Generation Dementia is at once a cautionary tale of our times and a hilarious, in-depth look at the current collection of kids who make up Generation Dementia.
The story starts innocently enough as we join high school senior Hash O’Connell on his rounds through his tiny village of Frick, rat-holing cast-off items of trash as he lurches along on the back of the town’s sole garbage truck.
Hash is good for a zinger-a-minute:
“The three times I spoke to him he called me Master Hash, which made me sound either like a rapper, or an expensive brand of canned meat.”
“To see the future, I clearly had to see past a forest of apes.”
And my favorite: “Artie’s mouth twisted north, like he’d caught me eating dog food.”
Don’t get me wrong. This is a serious work of fiction, mining the deep veins of rich characters and outre situations in the tradition of Michael Chabon and John Irving. But that doesn’t take anything away from its ability to endlessly entertain.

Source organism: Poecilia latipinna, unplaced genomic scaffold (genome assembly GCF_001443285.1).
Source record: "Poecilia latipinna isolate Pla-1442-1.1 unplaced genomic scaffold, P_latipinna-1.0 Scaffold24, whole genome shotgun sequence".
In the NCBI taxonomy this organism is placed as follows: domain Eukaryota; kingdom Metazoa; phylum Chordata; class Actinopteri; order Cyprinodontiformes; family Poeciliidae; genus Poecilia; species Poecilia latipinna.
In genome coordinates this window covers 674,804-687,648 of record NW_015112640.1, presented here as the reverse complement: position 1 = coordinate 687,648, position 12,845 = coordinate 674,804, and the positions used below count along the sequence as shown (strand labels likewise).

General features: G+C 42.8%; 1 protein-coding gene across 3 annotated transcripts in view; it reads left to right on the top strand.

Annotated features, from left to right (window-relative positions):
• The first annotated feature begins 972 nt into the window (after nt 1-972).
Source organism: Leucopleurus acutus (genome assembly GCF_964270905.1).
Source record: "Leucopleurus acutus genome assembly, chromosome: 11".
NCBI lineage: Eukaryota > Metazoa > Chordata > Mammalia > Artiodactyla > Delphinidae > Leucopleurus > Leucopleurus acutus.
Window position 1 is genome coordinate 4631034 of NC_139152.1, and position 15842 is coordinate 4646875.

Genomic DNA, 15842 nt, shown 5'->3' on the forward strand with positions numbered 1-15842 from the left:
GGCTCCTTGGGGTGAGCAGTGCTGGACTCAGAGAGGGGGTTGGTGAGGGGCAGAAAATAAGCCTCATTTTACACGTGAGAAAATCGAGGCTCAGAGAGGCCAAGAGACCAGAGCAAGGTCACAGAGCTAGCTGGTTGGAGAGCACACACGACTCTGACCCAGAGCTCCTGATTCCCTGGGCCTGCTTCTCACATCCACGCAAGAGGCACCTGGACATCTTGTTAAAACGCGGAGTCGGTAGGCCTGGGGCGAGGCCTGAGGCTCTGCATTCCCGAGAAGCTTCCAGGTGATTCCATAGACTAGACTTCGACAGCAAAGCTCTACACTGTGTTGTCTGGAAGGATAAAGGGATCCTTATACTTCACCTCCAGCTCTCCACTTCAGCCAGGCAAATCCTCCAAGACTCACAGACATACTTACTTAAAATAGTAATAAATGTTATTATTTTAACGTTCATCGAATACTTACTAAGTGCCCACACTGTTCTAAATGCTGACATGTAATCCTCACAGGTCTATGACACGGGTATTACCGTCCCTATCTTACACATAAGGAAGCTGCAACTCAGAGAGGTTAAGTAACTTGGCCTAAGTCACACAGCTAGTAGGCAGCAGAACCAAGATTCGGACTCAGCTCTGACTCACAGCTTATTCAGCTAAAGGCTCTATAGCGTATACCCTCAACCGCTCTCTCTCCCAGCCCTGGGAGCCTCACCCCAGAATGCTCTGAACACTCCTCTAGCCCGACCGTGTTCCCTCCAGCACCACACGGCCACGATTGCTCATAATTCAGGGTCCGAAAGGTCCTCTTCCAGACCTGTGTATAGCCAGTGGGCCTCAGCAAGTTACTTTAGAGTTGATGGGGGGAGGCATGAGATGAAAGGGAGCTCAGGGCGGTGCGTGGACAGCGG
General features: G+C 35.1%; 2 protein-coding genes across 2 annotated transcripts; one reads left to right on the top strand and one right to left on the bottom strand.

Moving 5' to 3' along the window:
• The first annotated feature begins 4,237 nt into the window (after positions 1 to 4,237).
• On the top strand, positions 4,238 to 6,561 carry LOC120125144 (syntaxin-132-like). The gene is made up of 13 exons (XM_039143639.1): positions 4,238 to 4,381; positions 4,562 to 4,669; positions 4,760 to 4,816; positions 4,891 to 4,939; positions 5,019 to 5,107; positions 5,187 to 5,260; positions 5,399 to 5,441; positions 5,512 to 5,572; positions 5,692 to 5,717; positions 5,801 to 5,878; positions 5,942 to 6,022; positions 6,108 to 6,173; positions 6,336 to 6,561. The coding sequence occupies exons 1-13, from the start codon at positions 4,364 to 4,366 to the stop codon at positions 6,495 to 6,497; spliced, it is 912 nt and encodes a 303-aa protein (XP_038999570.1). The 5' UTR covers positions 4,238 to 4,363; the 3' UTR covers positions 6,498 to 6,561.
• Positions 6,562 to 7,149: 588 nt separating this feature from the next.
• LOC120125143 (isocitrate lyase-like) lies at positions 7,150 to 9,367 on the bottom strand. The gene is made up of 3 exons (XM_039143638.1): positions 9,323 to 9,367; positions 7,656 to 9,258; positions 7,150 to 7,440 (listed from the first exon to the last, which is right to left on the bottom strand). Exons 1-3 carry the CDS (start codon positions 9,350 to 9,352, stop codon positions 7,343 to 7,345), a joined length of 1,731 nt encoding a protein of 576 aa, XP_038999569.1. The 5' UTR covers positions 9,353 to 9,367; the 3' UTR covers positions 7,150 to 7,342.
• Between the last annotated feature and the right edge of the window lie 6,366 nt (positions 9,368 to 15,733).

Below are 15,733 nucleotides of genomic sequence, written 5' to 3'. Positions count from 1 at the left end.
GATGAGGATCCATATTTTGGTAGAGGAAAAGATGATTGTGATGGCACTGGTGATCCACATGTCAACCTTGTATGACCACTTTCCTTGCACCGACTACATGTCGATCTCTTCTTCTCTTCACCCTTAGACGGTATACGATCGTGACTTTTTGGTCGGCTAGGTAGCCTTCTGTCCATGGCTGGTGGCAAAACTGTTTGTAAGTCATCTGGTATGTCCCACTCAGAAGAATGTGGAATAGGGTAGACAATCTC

Hash is part of a sudden movement to introduce today’s youth to hard work by starting up a program to have them become trash collectors, rolling noisily through Frick’s suburbs early each morning, and attracting enough national attention to turn their endeavors into a prime-time reality show.
The long-buried diary of a Pulitzer Prize-winning local journalist turns up, and Hash relates portions of the 1960s meanderings in his own narrative, imparting off-handedly that he has to look up the actors John Wayne and Sidney Poitier in Wikipedia in order to understand a story an entry in the writer’s ancient accounts.
For such is the fate of Generation Dementia and every new generation in future years — to wonder amusedly at icons of their parents’ past while “sitting in a circle silently texting each other.”
Five-plus stars to Generation Dementia. It’s been a long time since I’ve seen writing this good.